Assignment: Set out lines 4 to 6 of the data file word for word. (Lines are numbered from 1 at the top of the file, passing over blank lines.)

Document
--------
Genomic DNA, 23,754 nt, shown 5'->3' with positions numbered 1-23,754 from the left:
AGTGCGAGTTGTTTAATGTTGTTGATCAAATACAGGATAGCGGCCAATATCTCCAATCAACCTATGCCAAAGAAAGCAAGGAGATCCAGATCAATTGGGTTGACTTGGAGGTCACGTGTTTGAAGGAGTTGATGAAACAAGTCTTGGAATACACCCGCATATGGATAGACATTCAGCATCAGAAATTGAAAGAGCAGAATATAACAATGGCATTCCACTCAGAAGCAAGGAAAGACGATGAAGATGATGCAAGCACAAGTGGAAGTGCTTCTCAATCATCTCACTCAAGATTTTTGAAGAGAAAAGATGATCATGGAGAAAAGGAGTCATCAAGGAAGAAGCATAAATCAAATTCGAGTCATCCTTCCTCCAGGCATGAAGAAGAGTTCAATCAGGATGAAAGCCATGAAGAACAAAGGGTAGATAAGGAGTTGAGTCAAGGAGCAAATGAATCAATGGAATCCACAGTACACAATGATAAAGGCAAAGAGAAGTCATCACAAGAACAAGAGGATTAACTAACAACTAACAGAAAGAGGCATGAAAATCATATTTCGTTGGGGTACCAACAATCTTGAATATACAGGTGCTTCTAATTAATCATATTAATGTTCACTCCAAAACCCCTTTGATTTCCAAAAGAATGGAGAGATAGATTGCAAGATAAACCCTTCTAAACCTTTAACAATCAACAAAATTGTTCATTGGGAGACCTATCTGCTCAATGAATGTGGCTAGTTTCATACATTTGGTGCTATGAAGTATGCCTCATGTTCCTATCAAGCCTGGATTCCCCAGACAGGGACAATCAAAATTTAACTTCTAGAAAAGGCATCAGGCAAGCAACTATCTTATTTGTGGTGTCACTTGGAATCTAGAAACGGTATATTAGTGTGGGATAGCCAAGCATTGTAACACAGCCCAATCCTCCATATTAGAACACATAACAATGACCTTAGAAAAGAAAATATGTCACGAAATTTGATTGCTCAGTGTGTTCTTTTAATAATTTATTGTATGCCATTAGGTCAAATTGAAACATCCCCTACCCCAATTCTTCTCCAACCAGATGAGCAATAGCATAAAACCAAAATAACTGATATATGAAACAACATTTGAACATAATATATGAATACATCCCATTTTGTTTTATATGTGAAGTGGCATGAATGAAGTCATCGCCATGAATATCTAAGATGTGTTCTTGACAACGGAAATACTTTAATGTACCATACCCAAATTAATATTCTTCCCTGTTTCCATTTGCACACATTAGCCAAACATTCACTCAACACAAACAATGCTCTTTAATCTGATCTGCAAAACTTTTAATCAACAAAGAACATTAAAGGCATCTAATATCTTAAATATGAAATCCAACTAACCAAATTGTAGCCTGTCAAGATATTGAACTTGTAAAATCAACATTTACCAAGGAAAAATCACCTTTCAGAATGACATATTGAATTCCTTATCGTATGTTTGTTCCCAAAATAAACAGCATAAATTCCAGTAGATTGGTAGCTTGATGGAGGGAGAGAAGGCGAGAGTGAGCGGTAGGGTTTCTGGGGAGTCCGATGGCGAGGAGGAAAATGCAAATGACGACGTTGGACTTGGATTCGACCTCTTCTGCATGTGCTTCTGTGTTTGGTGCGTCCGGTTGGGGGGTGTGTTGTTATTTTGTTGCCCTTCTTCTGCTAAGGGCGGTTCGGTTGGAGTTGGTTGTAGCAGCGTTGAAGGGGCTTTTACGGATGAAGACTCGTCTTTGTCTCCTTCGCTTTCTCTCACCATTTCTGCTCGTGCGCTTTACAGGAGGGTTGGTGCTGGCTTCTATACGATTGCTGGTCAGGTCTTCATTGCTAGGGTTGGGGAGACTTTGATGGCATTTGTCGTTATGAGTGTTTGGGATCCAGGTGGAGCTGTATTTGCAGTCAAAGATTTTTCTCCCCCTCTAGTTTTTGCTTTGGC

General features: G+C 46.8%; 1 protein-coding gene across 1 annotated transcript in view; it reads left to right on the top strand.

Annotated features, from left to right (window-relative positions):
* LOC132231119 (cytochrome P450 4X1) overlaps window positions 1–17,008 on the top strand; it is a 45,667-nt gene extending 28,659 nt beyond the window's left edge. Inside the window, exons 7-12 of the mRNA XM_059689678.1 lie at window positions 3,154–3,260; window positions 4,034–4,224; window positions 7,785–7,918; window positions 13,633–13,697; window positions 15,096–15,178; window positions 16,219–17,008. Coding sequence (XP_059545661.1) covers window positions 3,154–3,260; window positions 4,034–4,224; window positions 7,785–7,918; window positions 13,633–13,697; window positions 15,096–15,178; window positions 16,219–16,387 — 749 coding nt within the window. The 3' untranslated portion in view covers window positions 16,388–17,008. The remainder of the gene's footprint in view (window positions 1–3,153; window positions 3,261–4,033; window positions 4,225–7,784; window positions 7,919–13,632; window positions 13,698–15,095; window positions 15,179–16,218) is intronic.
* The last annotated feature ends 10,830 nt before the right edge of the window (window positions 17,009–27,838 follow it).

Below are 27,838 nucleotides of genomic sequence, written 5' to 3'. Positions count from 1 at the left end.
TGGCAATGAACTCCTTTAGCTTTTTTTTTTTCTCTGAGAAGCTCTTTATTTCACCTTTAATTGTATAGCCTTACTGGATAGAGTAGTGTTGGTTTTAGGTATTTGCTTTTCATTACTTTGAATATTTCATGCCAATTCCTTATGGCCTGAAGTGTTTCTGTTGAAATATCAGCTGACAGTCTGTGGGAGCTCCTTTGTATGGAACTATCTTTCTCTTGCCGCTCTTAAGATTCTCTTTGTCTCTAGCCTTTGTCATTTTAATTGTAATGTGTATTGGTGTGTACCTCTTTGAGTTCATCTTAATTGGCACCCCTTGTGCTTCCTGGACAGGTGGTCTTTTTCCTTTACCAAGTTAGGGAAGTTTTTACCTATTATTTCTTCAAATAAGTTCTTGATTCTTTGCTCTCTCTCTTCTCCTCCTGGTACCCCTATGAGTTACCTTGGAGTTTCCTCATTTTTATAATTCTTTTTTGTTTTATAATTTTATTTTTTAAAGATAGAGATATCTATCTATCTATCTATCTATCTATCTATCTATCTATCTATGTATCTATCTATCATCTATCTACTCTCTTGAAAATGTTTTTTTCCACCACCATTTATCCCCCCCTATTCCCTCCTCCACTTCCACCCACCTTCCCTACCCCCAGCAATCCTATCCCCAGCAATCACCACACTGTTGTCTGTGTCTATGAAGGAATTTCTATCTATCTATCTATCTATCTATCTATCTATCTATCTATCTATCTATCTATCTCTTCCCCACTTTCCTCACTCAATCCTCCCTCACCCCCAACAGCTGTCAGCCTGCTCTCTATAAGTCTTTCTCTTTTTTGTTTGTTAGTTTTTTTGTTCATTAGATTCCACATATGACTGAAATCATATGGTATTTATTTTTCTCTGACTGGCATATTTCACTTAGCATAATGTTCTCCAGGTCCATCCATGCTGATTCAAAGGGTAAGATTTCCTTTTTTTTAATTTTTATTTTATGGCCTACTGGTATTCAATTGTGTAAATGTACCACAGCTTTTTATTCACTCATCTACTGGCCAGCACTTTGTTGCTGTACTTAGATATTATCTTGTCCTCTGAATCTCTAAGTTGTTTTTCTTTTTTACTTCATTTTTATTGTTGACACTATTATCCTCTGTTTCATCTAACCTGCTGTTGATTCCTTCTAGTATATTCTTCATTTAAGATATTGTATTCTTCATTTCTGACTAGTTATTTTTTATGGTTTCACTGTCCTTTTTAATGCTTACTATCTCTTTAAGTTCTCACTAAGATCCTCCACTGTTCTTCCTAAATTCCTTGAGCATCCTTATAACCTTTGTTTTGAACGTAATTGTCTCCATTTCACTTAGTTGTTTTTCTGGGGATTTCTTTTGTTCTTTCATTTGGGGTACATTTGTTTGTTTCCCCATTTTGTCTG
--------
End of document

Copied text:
Annotated features, from left to right (window-relative positions):
* LOC132231119 (cytochrome P450 4X1) overlaps window positions 1–17,008 on the top strand; it is a 45,667-nt gene extending 28,659 nt beyond the window's left edge. Inside the window, exons 7-12 of the mRNA XM_059689678.1 lie at window positions 3,154–3,260; window positions 4,034–4,224; window positions 7,785–7,918; window positions 13,633–13,697; window positions 15,096–15,178; window positions 16,219–17,008. Coding sequence (XP_059545661.1) covers window positions 3,154–3,260; window positions 4,034–4,224; window positions 7,785–7,918; window positions 13,633–13,697; window positions 15,096–15,178; window positions 16,219–16,387 — 749 coding nt within the window. The 3' untranslated portion in view covers window positions 16,388–17,008. The remainder of the gene's footprint in view (window positions 1–3,153; window positions 3,261–4,033; window positions 4,225–7,784; window positions 7,919–13,632; window positions 13,698–15,095; window positions 15,179–16,218) is intronic.
* The last annotated feature ends 10,830 nt before the right edge of the window (window positions 17,009–27,838 follow it).